Taleghani died on 9 September 1979. [7] Two sons of Taleghani claimed that he was murdered but this claim was not proven. [25] His mysterious death and lifetime achievements were the occasion of huge crowds and much emotion before and during his funeral, [12] and was said to be "a blow to moderation and progressive thought" in the revolution. [26]

He has been described as a "chain smoker" and having a "gaunt face with a serious demeanor." [27]

Ayatollah Ruhollah Khomeini described him "Abu Dhar al-Ghifari in the time" in the message on the occasion of his death: "He was for Islam, Abuzar of the time. His expressive tongue was as trenchant and pounding as the sword of Malik al-Ashtar." [18]

Works

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References

  1. Gerhard Böwering, Patricia Crone, Mahan Mirza (2013), The Princeton Encyclopedia of Islamic Political Thought, Princeton University Press, p. 505, ISBN   9780691134840 CS1 maint: Multiple names: authors list (link)
  2. Vakil, Sanam (2011), Women and Politics in the Islamic Republic of Iran: Action and Reaction, A&C Black, p. 85, ISBN   9781441197344
  3. R. Michael Feener (2004), Islam in World Cultures: Comparative Perspectives, ABC-CLIO, p. 89, ISBN   9781576075166
  4. Hussein Abdul-Raof (2012), Theological Approaches to Qur'anic Exegesis: A Practical Comparative-contrastive Analysis, Routledge, p. 3, ISBN   9780415449588
  5. Nasr, Vali, The Shia Revival, Norton, (2006), pp. 126–7
  6. 1 2 Bakhash, Shaul, Reign of the Ayatollahs (1984), p. 168
  7. 1 2 Sahimi, Mohammad (30 October 2009). "The power behind the scene: Khoeiniha". PBS. Retrieved 3 August 2013.
  8. Mahmoud Taleghani. Society and Economics in Islam. Mizan Press. p. 10.
  9. Contemporary Islamic Economic Thought: A Selected Comparative Analysis. Alhoda UK. 1995. p. 93.
  10. Afrasiabi, Bahram. Taleghani and history. Tehran: Niloofar. p. 31.
  11. the Karizma of Hedayt Mosque,Mohsen Saeedi,Zamaneh Magazine,Tir 1383 solar,in persian,number 22
  12. 1 2 3 Ayatollah Mahmood Taleqani [ permanent dead link ] Islamic Republic of Iran Broadcasting (official government biography of Taleghani)
  13. 1 2 Nasr, Vali, The Shia Revival, Norton, (2006), p. 127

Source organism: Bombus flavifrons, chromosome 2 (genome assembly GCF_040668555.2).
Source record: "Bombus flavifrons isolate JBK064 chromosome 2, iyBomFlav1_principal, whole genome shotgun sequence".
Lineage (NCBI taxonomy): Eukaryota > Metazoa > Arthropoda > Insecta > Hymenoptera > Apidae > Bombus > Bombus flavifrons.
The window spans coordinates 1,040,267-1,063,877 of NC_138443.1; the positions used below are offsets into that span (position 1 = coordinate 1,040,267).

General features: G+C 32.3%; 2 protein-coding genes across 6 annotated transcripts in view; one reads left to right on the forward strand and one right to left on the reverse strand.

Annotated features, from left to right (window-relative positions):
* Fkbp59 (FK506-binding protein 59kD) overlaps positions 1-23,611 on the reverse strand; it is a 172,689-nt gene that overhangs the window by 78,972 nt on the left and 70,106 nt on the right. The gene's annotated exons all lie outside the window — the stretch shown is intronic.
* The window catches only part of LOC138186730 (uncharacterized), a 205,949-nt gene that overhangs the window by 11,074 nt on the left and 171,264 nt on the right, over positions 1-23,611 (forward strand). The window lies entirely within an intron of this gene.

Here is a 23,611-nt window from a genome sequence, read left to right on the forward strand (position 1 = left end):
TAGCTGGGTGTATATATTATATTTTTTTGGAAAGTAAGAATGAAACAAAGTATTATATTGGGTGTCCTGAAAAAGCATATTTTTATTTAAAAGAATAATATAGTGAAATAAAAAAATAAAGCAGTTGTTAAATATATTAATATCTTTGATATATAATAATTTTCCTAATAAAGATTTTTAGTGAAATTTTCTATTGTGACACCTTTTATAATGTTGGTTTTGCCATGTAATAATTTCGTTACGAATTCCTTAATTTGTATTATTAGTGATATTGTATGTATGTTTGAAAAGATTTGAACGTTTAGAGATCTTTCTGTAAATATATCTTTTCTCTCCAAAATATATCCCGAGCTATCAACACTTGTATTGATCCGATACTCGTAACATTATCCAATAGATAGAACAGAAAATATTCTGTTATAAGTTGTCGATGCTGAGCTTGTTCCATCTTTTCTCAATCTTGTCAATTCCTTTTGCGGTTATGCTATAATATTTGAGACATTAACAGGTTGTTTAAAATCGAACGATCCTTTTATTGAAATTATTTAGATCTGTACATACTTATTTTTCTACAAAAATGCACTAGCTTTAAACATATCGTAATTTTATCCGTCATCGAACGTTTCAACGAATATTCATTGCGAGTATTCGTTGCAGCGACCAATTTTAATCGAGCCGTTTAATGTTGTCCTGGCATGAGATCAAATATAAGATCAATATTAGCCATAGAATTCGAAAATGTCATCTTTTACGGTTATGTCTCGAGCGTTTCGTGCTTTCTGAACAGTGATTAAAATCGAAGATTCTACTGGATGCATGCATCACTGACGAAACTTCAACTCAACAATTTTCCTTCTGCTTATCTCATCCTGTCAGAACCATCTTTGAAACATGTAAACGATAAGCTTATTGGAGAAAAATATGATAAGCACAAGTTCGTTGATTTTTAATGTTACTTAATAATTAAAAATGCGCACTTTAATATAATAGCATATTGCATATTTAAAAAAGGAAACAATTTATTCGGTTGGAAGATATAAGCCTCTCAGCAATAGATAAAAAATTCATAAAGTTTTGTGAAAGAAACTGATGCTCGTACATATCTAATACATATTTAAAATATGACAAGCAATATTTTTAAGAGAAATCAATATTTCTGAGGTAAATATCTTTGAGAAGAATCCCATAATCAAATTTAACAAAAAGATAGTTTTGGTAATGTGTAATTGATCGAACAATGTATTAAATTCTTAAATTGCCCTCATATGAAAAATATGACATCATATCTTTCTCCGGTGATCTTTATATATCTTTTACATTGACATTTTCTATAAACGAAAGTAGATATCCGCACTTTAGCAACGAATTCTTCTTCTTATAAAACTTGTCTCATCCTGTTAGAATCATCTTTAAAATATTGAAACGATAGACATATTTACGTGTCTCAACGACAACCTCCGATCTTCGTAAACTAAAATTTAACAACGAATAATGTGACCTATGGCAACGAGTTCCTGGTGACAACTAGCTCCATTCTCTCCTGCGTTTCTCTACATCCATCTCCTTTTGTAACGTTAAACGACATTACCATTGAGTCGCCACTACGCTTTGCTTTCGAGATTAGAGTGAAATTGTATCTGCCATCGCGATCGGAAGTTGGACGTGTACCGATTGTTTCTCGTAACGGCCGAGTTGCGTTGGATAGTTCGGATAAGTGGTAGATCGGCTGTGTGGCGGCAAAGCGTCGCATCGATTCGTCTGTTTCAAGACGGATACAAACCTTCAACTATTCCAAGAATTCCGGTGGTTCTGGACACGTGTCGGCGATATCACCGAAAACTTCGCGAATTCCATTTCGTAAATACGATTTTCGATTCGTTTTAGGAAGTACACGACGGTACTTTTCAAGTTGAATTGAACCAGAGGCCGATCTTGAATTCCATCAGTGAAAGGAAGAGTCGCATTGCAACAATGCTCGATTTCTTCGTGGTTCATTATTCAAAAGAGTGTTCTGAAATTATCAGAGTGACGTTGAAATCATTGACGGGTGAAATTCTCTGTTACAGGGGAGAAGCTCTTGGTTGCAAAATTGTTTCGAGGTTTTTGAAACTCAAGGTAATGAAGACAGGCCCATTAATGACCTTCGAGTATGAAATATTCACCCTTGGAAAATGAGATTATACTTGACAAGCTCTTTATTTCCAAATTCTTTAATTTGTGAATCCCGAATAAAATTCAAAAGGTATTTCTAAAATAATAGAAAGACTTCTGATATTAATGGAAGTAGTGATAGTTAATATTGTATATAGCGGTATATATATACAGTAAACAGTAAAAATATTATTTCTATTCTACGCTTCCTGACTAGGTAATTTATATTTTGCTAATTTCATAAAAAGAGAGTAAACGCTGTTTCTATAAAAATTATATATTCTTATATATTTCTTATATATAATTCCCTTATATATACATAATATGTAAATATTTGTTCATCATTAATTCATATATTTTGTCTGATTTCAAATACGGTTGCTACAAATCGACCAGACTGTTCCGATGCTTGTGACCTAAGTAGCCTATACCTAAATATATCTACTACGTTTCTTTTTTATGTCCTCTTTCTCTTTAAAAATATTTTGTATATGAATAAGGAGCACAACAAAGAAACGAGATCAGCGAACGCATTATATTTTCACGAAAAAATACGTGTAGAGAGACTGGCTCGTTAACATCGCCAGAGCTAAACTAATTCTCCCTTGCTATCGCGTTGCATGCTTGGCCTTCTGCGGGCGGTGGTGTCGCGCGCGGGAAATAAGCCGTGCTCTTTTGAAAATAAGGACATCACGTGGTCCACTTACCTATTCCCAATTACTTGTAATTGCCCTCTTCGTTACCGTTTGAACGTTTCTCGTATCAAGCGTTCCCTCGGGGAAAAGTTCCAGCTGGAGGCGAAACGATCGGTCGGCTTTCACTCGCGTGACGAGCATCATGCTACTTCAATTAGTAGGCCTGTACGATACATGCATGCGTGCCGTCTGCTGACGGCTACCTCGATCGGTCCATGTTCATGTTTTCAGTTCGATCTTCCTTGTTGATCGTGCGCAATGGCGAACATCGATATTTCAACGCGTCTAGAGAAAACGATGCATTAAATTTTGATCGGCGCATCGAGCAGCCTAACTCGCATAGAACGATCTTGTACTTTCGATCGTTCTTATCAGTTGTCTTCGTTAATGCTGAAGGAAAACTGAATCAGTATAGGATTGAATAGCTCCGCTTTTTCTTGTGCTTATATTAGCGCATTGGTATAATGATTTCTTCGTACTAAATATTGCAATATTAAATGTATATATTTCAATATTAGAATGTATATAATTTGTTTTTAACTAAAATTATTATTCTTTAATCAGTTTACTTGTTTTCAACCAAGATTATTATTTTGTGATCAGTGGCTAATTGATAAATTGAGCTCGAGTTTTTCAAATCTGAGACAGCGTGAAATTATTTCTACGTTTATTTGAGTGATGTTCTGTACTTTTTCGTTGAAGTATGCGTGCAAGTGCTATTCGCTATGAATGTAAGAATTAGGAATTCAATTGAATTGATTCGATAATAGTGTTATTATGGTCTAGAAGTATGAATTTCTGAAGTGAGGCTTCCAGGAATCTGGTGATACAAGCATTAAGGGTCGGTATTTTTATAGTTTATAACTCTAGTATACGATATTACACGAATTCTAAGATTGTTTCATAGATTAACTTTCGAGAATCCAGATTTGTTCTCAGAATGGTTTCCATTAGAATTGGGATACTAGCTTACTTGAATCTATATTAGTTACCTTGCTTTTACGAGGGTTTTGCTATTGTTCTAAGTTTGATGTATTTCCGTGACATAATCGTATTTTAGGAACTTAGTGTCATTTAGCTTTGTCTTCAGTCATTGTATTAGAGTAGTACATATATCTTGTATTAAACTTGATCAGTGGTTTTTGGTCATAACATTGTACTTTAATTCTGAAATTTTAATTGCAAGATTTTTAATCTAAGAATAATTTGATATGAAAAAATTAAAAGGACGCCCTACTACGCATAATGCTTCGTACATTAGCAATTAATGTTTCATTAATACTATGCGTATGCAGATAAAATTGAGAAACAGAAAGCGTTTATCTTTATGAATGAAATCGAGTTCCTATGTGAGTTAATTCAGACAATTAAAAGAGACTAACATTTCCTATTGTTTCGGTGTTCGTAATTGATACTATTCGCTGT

14. 1 2 3 4 "Milestones, Sep. 24, 1979". 24 September 1979 via time.com.
  15. M. Stephan. Civilian Jihad: Nonviolent Struggle, Democratization, and Governance in the Middle East. p. 188.
  16. Hamad Subani (2013). The secret history of Iran. Lulu.com. p. 268.
  17. Ali Rahnema. An Islamic Utopian: A Political Biography of Ali Shariati. I.B.Tauris. p. 98.
  18. 1 2 3 4 "Demise of Ayatollah Taleghani". Islamic Revolution Document Center. Archived from the original on 13 April 2013. Retrieved 21 June 2016.
  19. Mackay, Iranians, (1998), p. 291
  20. the ideas of Anti colonization of the late taleghani, Hosein Khamsehei, 1389 solar, number 56, contemporary history of Iran[ clarification needed ]
  21. http://lib.eshia.ir/10253/143/4/%D9%85%D8%AD%D9%85%D9%88%D8%AF_%D8%B7%D8%A7%D9%84%D9%82%D8%A7%D9%86%DB%8C
  22. inquiry on the Gathering and consistency of verses from orientalists and Ayatollah Taleghani,Abolfazl khoshmanesh,Pajoheshnameh olum Quran karim,in persian,number 8,fall 1389 solar[ clarification needed ]
  23. the commentary of Ayatollah Taleghani,an sophisticated and topical one,the magazine of Quranic sciences and Hadith,fall and winter 1387 solar,number 3,p.55-94
  24. خوش‌منش,ابو‌الفضل (4 January 1391). "التفات به نهج البلاغه در آثار برخی از رهبران نهضت های بیداری جهان اسلام معاصر". 1 (10).
  25. Mark Bowden. Guests of the Ayatollah: The Iran Hostage Crisis: The First Battle in America's War with Militant Islam. Grove/Atlantic. p. 26.
  26. Keddie, Modern Iran, (2006), p. 245
  27. Nasr, Vali, The Shia Revival, Norton, (2006), p. 126

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Political offices
Preceded by
Morteza Motahari
President of Council of Islamic Revolution
1979
Succeeded by
Abolhassan Banisadr
Religious titles
Preceded by
Hassan Emami
Friday prayers Imam of Tehran
1979
Succeeded by
Hussein-Ali Montazeri